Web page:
Fred snatched the ticket from Charlie and said his cousin would do it. He was nineteen and would think Fred was great for taking it the way he had.
Just then, a voice cried out angrily. The boys’ gaze shot through a gap in the undergrowth, across to the park entrance. Next to the enormous wrought iron gates stood a woman they didn’t know. She was young and athletic, and beside her was a man that could only be her boyfriend. She shouted, claiming to have witnessed the theft. The pair started running towards the boys, still yelling, so Charlie and Fred scrambled to their feet and sped off.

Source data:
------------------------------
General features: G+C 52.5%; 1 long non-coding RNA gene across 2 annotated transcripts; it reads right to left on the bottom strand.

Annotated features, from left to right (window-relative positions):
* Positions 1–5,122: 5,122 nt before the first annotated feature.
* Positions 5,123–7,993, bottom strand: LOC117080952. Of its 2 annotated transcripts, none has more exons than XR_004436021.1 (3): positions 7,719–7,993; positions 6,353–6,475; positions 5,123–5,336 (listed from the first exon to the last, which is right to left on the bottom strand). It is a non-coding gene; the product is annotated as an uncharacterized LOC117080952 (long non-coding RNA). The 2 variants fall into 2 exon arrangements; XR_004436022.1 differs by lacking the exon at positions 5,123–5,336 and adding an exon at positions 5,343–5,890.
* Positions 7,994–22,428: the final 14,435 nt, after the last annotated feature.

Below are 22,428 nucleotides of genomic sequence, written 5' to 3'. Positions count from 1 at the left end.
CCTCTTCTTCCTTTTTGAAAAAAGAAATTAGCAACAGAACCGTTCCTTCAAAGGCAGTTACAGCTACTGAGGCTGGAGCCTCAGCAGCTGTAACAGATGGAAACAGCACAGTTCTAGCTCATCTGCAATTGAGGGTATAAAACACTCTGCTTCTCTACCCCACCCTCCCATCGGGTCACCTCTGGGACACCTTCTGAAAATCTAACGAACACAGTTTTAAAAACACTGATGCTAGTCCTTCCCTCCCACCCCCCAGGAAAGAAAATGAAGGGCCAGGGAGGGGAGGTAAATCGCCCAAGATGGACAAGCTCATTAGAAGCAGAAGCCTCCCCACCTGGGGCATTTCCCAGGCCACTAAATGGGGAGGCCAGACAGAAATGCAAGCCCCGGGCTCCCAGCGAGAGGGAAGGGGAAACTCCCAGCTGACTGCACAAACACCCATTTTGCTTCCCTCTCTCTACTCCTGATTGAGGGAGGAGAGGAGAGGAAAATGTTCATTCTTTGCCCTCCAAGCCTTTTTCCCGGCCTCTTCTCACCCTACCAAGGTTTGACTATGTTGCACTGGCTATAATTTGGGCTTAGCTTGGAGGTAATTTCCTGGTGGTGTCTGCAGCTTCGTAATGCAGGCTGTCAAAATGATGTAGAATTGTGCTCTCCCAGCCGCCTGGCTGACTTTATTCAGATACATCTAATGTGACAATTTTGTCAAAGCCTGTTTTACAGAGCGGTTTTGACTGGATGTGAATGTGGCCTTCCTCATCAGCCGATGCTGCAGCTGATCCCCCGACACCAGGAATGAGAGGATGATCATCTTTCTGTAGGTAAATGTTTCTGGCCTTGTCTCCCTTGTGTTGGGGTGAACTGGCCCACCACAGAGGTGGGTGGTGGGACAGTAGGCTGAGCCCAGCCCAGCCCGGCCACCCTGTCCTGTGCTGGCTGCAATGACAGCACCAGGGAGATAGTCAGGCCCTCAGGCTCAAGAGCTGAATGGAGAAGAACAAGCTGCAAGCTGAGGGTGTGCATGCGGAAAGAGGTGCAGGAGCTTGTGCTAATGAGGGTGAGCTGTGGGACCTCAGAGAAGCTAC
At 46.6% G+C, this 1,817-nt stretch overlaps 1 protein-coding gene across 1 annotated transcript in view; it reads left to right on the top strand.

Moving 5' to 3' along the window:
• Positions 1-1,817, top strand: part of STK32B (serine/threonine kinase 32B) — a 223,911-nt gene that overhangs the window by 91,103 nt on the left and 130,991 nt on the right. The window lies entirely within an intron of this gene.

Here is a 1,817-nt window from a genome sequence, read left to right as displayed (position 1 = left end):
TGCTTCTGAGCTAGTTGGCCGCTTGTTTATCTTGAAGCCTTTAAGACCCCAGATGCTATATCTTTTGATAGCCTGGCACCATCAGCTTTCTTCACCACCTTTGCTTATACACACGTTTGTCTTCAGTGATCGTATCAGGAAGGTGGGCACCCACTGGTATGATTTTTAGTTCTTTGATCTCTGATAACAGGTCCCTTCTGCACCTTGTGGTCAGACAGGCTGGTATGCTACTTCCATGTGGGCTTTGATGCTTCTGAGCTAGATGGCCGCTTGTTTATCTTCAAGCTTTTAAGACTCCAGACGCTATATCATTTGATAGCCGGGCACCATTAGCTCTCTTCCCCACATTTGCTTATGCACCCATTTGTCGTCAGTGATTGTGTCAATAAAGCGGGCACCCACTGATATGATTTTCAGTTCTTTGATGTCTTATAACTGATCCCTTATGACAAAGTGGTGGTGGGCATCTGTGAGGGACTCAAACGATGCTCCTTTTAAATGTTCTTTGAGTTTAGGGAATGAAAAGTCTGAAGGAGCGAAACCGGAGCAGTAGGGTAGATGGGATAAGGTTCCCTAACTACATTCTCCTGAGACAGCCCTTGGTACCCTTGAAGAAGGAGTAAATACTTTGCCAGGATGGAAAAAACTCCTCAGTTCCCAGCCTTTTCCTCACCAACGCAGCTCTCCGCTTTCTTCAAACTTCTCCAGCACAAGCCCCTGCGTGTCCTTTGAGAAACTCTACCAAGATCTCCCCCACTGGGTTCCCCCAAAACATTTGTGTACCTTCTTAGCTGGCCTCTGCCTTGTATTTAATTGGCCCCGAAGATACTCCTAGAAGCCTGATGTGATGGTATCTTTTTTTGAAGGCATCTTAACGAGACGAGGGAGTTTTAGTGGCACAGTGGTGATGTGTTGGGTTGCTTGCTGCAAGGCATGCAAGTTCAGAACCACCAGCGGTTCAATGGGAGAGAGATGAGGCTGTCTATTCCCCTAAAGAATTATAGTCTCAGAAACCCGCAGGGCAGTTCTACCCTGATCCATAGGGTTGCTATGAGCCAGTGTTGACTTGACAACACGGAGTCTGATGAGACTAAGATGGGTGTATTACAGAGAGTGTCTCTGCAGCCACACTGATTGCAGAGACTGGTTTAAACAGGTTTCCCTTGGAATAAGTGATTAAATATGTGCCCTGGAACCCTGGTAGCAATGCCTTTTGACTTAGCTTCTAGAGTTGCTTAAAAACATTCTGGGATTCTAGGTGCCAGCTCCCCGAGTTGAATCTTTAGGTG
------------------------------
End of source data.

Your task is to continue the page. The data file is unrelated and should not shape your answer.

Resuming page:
Peter was on his way to the police station when he saw something fluttering across the grass. It seemed to have been kicked up on the current of air created by two people charging past him. His eyes were primed to notice it, because he had been thinking of the ticket in the purse. When he appreciated what it was, he picked it up, and chuckled at the coincidence of both a second ticket and the identical date. Instinctively, he un-popped the purse and searched for the match, only then realising that the ticket was not there. What he had rescued from the ground was now held up with a nervous sort of reverence, for he suddenly felt sure he recognised the numbers. This was the same ticket. It looked very familiar with its distinctive creases and folds. Peter’s eyes darted about, as if searching for whoever it was playing this trick on him. Then with temptation guiding his hand he stuffed the ticket into his trouser pocket, closed up the purse, and went on his way.